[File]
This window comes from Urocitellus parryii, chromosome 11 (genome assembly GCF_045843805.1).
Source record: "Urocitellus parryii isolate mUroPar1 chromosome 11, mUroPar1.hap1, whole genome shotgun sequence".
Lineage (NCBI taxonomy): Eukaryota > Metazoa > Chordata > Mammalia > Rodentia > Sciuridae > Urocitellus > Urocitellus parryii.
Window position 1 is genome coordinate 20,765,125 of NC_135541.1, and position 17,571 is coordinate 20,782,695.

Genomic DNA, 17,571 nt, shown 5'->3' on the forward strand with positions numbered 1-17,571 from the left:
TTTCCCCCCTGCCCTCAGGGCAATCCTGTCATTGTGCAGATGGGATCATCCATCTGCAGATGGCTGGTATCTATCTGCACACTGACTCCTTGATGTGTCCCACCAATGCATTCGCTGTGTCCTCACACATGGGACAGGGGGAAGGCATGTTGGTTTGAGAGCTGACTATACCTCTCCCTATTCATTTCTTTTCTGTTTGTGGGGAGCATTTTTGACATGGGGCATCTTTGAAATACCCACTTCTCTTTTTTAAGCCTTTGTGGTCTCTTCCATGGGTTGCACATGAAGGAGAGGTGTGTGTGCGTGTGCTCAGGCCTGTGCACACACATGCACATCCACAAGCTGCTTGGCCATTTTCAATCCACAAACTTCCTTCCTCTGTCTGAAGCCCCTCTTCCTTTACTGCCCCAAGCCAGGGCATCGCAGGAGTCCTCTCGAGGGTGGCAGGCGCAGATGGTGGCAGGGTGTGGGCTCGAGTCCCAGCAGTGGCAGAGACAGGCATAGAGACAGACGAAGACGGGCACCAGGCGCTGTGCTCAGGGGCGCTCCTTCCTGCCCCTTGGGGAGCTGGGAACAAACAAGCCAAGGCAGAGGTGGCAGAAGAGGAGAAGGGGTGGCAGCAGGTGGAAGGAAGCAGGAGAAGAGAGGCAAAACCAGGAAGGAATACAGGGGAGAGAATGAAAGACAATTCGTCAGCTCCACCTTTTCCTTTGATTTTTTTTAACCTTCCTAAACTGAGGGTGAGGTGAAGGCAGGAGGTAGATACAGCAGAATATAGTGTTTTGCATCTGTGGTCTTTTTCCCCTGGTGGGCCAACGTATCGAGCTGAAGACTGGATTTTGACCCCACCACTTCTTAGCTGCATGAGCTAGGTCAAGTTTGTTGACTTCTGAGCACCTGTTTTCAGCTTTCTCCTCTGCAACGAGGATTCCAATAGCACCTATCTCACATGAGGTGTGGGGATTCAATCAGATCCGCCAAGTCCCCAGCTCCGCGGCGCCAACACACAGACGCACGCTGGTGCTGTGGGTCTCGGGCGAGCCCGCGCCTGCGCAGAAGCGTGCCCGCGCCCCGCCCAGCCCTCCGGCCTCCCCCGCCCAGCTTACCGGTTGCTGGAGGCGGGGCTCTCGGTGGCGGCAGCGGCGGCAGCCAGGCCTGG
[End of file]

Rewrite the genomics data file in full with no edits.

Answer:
This window comes from Urocitellus parryii, chromosome 11 (genome assembly GCF_045843805.1).
Source record: "Urocitellus parryii isolate mUroPar1 chromosome 11, mUroPar1.hap1, whole genome shotgun sequence".
Lineage (NCBI taxonomy): Eukaryota > Metazoa > Chordata > Mammalia > Rodentia > Sciuridae > Urocitellus > Urocitellus parryii.
Window position 1 is genome coordinate 20,765,125 of NC_135541.1, and position 17,571 is coordinate 20,782,695.

Genomic DNA, 17,571 nt, shown 5'->3' on the forward strand with positions numbered 1-17,571 from the left:
TTTCCCCCCTGCCCTCAGGGCAATCCTGTCATTGTGCAGATGGGATCATCCATCTGCAGATGGCTGGTATCTATCTGCACACTGACTCCTTGATGTGTCCCACCAATGCATTCGCTGTGTCCTCACACATGGGACAGGGGGAAGGCATGTTGGTTTGAGAGCTGACTATACCTCTCCCTATTCATTTCTTTTCTGTTTGTGGGGAGCATTTTTGACATGGGGCATCTTTGAAATACCCACTTCTCTTTTTTAAGCCTTTGTGGTCTCTTCCATGGGTTGCACATGAAGGAGAGGTGTGTGTGCGTGTGCTCAGGCCTGTGCACACACATGCACATCCACAAGCTGCTTGGCCATTTTCAATCCACAAACTTCCTTCCTCTGTCTGAAGCCCCTCTTCCTTTACTGCCCCAAGCCAGGGCATCGCAGGAGTCCTCTCGAGGGTGGCAGGCGCAGATGGTGGCAGGGTGTGGGCTCGAGTCCCAGCAGTGGCAGAGACAGGCATAGAGACAGACGAAGACGGGCACCAGGCGCTGTGCTCAGGGGCGCTCCTTCCTGCCCCTTGGGGAGCTGGGAACAAACAAGCCAAGGCAGAGGTGGCAGAAGAGGAGAAGGGGTGGCAGCAGGTGGAAGGAAGCAGGAGAAGAGAGGCAAAACCAGGAAGGAATACAGGGGAGAGAATGAAAGACAATTCGTCAGCTCCACCTTTTCCTTTGATTTTTTTTAACCTTCCTAAACTGAGGGTGAGGTGAAGGCAGGAGGTAGATACAGCAGAATATAGTGTTTTGCATCTGTGGTCTTTTTCCCCTGGTGGGCCAACGTATCGAGCTGAAGACTGGATTTTGACCCCACCACTTCTTAGCTGCATGAGCTAGGTCAAGTTTGTTGACTTCTGAGCACCTGTTTTCAGCTTTCTCCTCTGCAACGAGGATTCCAATAGCACCTATCTCACATGAGGTGTGGGGATTCAATCAGATCCGCCAAGTCCCCAGCTCCGCGGCGCCAACACACAGACGCACGCTGGTGCTGTGGGTCTCGGGCGAGCCCGCGCCTGCGCAGAAGCGTGCCCGCGCCCCGCCCAGCCCTCCGGCCTCCCCCGCCCAGCTTACCGGTTGCTGGAGGCGGGGCTCTCGGTGGCGGCAGCGGCGGCAGCCAGGCCTGG